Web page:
Navigating clinical oral anatomy imperative to successful oral care - DVM
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Navigating clinical oral anatomy imperative to successful oral care


DVM InFocus



Photo 13
Note: Caudal, rostral, lateral, medial, dorsal and ventral are used to describe direction when not associated with the arcades. For example, the "inflammation of caudal buccal mucosa" or a lesion described as "rostral to the lingual frenulum" are proper uses of these terms.

Palatal bone and soft tissue, known collectively as the palate, comprise the majority of the maxillary portion of the oral cavity separating it from the nasal cavity and nasopharynx. The hard palate is comprised of the maxillary, incisive and palatine bones.

The major palatine arteries and the major branch of the maxillary division of the trigeminal nerve supply and innervate the oral portion of the palate.


Photo 14
These structures enter the oral cavity though the major palatine foramina generally present at the level of the central portion of maxillary fourth premolar close to halfway to the palatal midline (Photo 14, p. 7). The major palatine arteries are of great importance when performing palatal surgery from the standpoint of vascular preservation and ligation. Palatine nerve blocks are paramount to intraoperative safety and post-operative patient comfort. The minor palatine foramina lies directly caudal to the major foramina and through them pass the nerve and blood supply to the soft palate.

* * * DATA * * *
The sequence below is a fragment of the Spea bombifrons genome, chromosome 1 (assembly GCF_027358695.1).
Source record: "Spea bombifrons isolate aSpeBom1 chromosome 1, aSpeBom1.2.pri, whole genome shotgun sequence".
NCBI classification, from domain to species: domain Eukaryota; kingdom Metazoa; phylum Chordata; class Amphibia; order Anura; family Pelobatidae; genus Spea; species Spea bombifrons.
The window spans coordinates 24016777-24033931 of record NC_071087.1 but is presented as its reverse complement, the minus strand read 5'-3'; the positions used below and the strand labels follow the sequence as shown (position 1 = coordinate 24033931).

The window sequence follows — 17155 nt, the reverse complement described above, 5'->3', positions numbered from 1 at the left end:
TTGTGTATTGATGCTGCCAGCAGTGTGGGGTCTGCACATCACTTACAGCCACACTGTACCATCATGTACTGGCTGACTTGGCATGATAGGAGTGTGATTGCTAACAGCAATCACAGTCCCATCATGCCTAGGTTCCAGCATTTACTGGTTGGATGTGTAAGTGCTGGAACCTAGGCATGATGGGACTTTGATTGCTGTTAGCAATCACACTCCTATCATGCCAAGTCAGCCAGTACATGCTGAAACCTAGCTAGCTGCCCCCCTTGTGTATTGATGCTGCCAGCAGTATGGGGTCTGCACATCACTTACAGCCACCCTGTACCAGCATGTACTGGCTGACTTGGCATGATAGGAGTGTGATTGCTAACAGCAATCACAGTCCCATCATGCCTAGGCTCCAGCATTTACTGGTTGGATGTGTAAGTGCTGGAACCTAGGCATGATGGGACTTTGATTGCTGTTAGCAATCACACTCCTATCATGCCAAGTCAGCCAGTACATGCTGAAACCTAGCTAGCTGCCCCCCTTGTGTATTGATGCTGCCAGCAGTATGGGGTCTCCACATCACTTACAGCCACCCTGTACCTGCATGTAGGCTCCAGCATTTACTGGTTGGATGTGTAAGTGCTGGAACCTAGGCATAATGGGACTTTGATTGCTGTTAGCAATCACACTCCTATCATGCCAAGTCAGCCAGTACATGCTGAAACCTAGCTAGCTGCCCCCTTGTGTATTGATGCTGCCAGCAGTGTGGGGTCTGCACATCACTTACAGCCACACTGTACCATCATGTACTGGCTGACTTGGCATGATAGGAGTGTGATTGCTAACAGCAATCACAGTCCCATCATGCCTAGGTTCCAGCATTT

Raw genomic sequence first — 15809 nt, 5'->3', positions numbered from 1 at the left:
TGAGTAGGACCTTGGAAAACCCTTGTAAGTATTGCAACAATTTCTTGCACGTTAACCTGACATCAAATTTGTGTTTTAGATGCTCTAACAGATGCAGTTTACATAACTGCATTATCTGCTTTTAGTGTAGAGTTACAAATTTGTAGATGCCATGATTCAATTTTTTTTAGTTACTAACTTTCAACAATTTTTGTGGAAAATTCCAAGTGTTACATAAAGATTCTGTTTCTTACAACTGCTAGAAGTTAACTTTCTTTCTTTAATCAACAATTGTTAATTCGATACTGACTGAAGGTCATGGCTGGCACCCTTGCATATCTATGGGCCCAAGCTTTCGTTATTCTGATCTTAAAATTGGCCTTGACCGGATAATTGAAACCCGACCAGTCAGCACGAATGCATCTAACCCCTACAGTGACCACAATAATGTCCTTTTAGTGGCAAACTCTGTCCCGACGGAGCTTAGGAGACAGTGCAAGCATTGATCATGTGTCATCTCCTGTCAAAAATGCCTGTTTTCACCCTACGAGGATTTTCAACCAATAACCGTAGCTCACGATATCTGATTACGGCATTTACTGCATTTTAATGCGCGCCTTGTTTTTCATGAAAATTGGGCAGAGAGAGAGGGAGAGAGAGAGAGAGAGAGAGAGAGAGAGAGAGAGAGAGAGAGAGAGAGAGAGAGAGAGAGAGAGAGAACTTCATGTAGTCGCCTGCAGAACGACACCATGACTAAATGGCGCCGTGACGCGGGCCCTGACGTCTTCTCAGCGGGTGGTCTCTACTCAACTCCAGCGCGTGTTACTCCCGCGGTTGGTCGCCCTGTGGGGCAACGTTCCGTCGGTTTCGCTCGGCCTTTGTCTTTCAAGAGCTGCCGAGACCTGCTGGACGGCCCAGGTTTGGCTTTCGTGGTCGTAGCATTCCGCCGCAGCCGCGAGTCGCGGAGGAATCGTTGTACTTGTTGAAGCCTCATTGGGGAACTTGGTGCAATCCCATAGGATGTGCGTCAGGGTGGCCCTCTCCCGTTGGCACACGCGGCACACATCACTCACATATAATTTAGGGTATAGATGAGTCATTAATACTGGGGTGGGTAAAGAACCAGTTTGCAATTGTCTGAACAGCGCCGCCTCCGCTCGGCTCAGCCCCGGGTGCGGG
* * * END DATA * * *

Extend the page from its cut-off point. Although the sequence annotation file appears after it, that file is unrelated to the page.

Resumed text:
Photo 15
The paired incisive foramina are present in the rostral hard palate adjacent to the canine teeth. The branches of the major palatine nerve and artery enters the nasal cavity through the incisive foramina.

Palatal mucosa is keratinized and contains numerous rugae or transverse ridges. The line in the mucosa at the midline is called the median raphe (Photo 15). The raised region at the rostral extent of the mucosa at the midline, caudal to the incisors is the incisive papilla. Paired incisive ducts exist lateral to the papilla and communicate directly with the vomeronasal organ. Inflammation of the mucosa of these structures can become a clinical concern when food and debris accumulate abnormally.


Photo 16
The soft palate is the caudal extension of the hard palatal mucosa, contains no rugae and should terminate at the tip of the epiglottis close to the level of the middle of the tonsils. Extension of the soft palate beyond the tip of the epiglottis is an important contributor to respiratory compromise, especially in brachycephalic dogs.

The fauces compose the lateral walls of the oropharynx (Photo 16). Commonly, but incorrectly, referred to as the fauces, the caudal buccal mucosa is the tissue lateral to the soft palate. The tissue lateral to the fauces is correctly referred to as the palatoglossal fold.


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Source: DVM InFocus,
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